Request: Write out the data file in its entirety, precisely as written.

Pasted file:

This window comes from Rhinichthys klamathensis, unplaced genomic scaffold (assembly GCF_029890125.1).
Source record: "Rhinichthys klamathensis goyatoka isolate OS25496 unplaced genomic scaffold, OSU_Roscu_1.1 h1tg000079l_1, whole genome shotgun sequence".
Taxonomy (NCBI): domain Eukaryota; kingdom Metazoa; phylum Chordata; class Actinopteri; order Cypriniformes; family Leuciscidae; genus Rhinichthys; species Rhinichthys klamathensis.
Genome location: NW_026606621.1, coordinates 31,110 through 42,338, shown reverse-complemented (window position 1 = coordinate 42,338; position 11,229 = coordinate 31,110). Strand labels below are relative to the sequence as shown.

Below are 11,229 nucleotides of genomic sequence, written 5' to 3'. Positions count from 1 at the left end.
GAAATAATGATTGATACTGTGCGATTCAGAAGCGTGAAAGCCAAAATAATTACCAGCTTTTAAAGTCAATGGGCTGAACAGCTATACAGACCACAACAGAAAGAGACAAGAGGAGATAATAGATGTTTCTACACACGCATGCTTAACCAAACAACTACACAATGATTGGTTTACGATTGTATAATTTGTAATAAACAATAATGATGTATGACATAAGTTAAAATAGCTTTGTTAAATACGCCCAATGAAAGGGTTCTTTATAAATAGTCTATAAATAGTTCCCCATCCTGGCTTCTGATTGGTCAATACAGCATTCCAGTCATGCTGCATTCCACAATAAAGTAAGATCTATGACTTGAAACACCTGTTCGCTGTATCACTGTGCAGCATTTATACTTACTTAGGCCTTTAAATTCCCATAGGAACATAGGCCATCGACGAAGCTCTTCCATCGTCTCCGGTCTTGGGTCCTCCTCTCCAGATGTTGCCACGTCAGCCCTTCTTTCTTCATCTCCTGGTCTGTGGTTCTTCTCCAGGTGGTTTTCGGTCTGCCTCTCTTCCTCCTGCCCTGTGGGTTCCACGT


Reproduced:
This window comes from Rhinichthys klamathensis, unplaced genomic scaffold (assembly GCF_029890125.1).
Source record: "Rhinichthys klamathensis goyatoka isolate OS25496 unplaced genomic scaffold, OSU_Roscu_1.1 h1tg000079l_1, whole genome shotgun sequence".
Taxonomy (NCBI): domain Eukaryota; kingdom Metazoa; phylum Chordata; class Actinopteri; order Cypriniformes; family Leuciscidae; genus Rhinichthys; species Rhinichthys klamathensis.
Genome location: NW_026606621.1, coordinates 31,110 through 42,338, shown reverse-complemented (window position 1 = coordinate 42,338; position 11,229 = coordinate 31,110). Strand labels below are relative to the sequence as shown.

Below are 11,229 nucleotides of genomic sequence, written 5' to 3'. Positions count from 1 at the left end.
GAAATAATGATTGATACTGTGCGATTCAGAAGCGTGAAAGCCAAAATAATTACCAGCTTTTAAAGTCAATGGGCTGAACAGCTATACAGACCACAACAGAAAGAGACAAGAGGAGATAATAGATGTTTCTACACACGCATGCTTAACCAAACAACTACACAATGATTGGTTTACGATTGTATAATTTGTAATAAACAATAATGATGTATGACATAAGTTAAAATAGCTTTGTTAAATACGCCCAATGAAAGGGTTCTTTATAAATAGTCTATAAATAGTTCCCCATCCTGGCTTCTGATTGGTCAATACAGCATTCCAGTCATGCTGCATTCCACAATAAAGTAAGATCTATGACTTGAAACACCTGTTCGCTGTATCACTGTGCAGCATTTATACTTACTTAGGCCTTTAAATTCCCATAGGAACATAGGCCATCGACGAAGCTCTTCCATCGTCTCCGGTCTTGGGTCCTCCTCTCCAGATGTTGCCACGTCAGCCCTTCTTTCTTCATCTCCTGGTCTGTGGTTCTTCTCCAGGTGGTTTTCGGTCTGCCTCTCTTCCTCCTGCCCTGTGGGTTCCACGT